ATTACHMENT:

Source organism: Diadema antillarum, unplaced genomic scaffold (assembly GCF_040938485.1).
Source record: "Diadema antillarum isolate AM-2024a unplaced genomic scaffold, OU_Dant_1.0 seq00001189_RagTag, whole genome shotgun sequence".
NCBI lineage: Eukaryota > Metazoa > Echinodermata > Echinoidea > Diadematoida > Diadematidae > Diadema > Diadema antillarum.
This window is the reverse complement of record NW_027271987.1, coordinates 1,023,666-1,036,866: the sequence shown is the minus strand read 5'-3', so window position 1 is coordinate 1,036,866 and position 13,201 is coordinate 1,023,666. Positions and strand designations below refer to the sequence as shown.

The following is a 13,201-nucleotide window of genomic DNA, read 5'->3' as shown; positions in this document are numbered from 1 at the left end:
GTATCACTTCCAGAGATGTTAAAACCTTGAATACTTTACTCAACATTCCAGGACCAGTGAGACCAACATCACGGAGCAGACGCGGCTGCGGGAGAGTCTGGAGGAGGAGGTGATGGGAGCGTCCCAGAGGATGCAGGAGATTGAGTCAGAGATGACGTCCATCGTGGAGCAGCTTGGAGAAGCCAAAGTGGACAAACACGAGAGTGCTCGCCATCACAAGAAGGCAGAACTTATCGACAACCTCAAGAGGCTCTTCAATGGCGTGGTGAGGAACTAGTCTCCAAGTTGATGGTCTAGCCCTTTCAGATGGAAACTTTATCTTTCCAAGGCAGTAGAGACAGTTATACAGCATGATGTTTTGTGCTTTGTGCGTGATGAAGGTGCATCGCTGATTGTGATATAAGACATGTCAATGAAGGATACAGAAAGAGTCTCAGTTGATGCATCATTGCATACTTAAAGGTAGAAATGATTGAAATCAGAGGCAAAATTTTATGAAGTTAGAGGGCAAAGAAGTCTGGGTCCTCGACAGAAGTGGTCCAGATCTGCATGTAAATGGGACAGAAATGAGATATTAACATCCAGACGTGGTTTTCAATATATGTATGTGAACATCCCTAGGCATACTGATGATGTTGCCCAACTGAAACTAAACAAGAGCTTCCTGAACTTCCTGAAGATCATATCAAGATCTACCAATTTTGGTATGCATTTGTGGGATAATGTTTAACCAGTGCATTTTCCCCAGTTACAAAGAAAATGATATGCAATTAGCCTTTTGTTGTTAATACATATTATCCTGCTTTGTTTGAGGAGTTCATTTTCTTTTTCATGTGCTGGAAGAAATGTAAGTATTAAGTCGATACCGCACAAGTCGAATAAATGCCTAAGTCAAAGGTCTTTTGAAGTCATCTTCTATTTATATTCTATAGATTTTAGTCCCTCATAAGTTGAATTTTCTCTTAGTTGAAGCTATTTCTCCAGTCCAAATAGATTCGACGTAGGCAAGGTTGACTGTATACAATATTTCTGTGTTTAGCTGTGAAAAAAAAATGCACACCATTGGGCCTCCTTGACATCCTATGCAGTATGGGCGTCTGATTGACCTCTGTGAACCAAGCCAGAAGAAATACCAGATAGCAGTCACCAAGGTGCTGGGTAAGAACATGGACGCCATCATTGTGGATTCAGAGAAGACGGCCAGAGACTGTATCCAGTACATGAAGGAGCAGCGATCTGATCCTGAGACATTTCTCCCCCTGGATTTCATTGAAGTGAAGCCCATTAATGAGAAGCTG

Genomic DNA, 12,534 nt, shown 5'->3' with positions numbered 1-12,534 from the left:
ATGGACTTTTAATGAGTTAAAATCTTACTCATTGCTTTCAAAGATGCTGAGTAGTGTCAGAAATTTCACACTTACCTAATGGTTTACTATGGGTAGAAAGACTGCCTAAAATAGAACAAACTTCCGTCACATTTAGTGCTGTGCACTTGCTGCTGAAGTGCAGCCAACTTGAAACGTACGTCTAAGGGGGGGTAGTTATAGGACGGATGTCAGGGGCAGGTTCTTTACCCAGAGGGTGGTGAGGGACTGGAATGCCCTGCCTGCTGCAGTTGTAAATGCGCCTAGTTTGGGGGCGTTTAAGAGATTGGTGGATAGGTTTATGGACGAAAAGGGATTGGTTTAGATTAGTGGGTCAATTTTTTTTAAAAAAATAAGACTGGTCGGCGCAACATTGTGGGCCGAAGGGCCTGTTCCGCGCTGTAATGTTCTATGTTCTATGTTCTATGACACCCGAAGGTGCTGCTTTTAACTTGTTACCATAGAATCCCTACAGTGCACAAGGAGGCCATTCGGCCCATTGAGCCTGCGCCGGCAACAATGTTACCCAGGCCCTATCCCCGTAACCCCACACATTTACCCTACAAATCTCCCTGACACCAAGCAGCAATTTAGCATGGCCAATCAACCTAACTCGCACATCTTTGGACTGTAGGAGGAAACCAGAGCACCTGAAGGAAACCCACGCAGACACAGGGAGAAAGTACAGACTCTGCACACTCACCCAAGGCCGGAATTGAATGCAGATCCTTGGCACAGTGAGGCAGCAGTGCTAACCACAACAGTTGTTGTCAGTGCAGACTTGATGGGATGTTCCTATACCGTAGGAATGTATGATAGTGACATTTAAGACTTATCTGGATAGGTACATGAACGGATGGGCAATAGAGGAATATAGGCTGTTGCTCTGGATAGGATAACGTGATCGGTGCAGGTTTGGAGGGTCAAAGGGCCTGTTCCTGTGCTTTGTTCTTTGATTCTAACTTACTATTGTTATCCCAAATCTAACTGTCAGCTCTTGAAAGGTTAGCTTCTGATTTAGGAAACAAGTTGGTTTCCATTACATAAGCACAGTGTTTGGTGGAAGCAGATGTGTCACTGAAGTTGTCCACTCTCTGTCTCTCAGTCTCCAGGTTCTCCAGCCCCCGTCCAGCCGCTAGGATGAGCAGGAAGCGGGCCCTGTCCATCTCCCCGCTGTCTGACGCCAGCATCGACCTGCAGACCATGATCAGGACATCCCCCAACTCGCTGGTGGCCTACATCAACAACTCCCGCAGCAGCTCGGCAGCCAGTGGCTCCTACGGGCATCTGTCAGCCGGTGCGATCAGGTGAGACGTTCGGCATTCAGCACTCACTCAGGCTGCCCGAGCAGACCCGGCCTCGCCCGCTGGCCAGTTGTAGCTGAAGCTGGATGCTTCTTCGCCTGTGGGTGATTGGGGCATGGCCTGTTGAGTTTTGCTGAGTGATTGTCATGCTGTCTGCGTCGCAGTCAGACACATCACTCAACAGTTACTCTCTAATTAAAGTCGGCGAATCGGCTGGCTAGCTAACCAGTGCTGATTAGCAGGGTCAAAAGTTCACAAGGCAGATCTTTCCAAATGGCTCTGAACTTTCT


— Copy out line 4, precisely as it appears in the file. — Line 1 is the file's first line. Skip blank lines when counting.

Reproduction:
This window is the reverse complement of record NW_027271987.1, coordinates 1,023,666-1,036,866: the sequence shown is the minus strand read 5'-3', so window position 1 is coordinate 1,036,866 and position 13,201 is coordinate 1,023,666. Positions and strand designations below refer to the sequence as shown.